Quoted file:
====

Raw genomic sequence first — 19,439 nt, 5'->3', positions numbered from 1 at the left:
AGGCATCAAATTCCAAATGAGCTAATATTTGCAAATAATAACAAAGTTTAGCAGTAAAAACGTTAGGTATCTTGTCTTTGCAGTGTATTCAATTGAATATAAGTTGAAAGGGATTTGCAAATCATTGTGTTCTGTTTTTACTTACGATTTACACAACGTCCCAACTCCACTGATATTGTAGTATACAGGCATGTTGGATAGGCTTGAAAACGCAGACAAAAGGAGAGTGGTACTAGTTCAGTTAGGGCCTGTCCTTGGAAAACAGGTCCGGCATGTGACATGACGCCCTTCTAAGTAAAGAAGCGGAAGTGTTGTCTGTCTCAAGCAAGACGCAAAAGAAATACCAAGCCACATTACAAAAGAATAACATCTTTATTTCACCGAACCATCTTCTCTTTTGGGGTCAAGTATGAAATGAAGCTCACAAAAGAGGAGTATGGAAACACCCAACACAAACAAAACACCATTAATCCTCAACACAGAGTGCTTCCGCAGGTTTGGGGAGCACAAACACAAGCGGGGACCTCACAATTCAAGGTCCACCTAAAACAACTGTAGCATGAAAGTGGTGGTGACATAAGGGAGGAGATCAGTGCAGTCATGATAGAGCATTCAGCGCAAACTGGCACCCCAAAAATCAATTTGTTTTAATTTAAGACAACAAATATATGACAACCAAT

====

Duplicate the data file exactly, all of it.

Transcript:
Raw genomic sequence first — 19,439 nt, 5'->3', positions numbered from 1 at the left:
AGGCATCAAATTCCAAATGAGCTAATATTTGCAAATAATAACAAAGTTTAGCAGTAAAAACGTTAGGTATCTTGTCTTTGCAGTGTATTCAATTGAATATAAGTTGAAAGGGATTTGCAAATCATTGTGTTCTGTTTTTACTTACGATTTACACAACGTCCCAACTCCACTGATATTGTAGTATACAGGCATGTTGGATAGGCTTGAAAACGCAGACAAAAGGAGAGTGGTACTAGTTCAGTTAGGGCCTGTCCTTGGAAAACAGGTCCGGCATGTGACATGACGCCCTTCTAAGTAAAGAAGCGGAAGTGTTGTCTGTCTCAAGCAAGACGCAAAAGAAATACCAAGCCACATTACAAAAGAATAACATCTTTATTTCACCGAACCATCTTCTCTTTTGGGGTCAAGTATGAAATGAAGCTCACAAAAGAGGAGTATGGAAACACCCAACACAAACAAAACACCATTAATCCTCAACACAGAGTGCTTCCGCAGGTTTGGGGAGCACAAACACAAGCGGGGACCTCACAATTCAAGGTCCACCTAAAACAACTGTAGCATGAAAGTGGTGGTGACATAAGGGAGGAGATCAGTGCAGTCATGATAGAGCATTCAGCGCAAACTGGCACCCCAAAAATCAATTTGTTTTAATTTAAGACAACAAATATATGACAACCAAT